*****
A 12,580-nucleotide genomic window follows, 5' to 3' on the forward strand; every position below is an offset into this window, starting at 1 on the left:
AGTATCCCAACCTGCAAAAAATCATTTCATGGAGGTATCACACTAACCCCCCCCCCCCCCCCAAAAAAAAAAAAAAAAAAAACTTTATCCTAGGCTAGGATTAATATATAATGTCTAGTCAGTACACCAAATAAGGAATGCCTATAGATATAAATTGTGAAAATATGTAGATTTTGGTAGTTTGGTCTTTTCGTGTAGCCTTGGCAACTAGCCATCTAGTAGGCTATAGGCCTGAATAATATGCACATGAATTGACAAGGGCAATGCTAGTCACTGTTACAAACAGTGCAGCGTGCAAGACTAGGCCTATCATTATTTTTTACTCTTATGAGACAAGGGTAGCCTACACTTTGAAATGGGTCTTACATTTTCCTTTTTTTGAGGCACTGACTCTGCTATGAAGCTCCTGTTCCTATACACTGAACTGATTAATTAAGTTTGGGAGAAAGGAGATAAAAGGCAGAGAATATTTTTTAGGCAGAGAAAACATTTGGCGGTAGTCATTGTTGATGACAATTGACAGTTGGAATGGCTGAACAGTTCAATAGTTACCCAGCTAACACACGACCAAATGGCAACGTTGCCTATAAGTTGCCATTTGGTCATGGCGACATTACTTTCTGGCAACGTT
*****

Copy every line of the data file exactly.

A 12,580-nucleotide genomic window follows, 5' to 3' on the forward strand; every position below is an offset into this window, starting at 1 on the left:
AGTATCCCAACCTGCAAAAAATCATTTCATGGAGGTATCACACTAACCCCCCCCCCCCCCCCAAAAAAAAAAAAAAAAAAAACTTTATCCTAGGCTAGGATTAATATATAATGTCTAGTCAGTACACCAAATAAGGAATGCCTATAGATATAAATTGTGAAAATATGTAGATTTTGGTAGTTTGGTCTTTTCGTGTAGCCTTGGCAACTAGCCATCTAGTAGGCTATAGGCCTGAATAATATGCACATGAATTGACAAGGGCAATGCTAGTCACTGTTACAAACAGTGCAGCGTGCAAGACTAGGCCTATCATTATTTTTTACTCTTATGAGACAAGGGTAGCCTACACTTTGAAATGGGTCTTACATTTTCCTTTTTTTGAGGCACTGACTCTGCTATGAAGCTCCTGTTCCTATACACTGAACTGATTAATTAAGTTTGGGAGAAAGGAGATAAAAGGCAGAGAATATTTTTTAGGCAGAGAAAACATTTGGCGGTAGTCATTGTTGATGACAATTGACAGTTGGAATGGCTGAACAGTTCAATAGTTACCCAGCTAACACACGACCAAATGGCAACGTTGCCTATAAGTTGCCATTTGGTCATGGCGACATTACTTTCTGGCAACGTT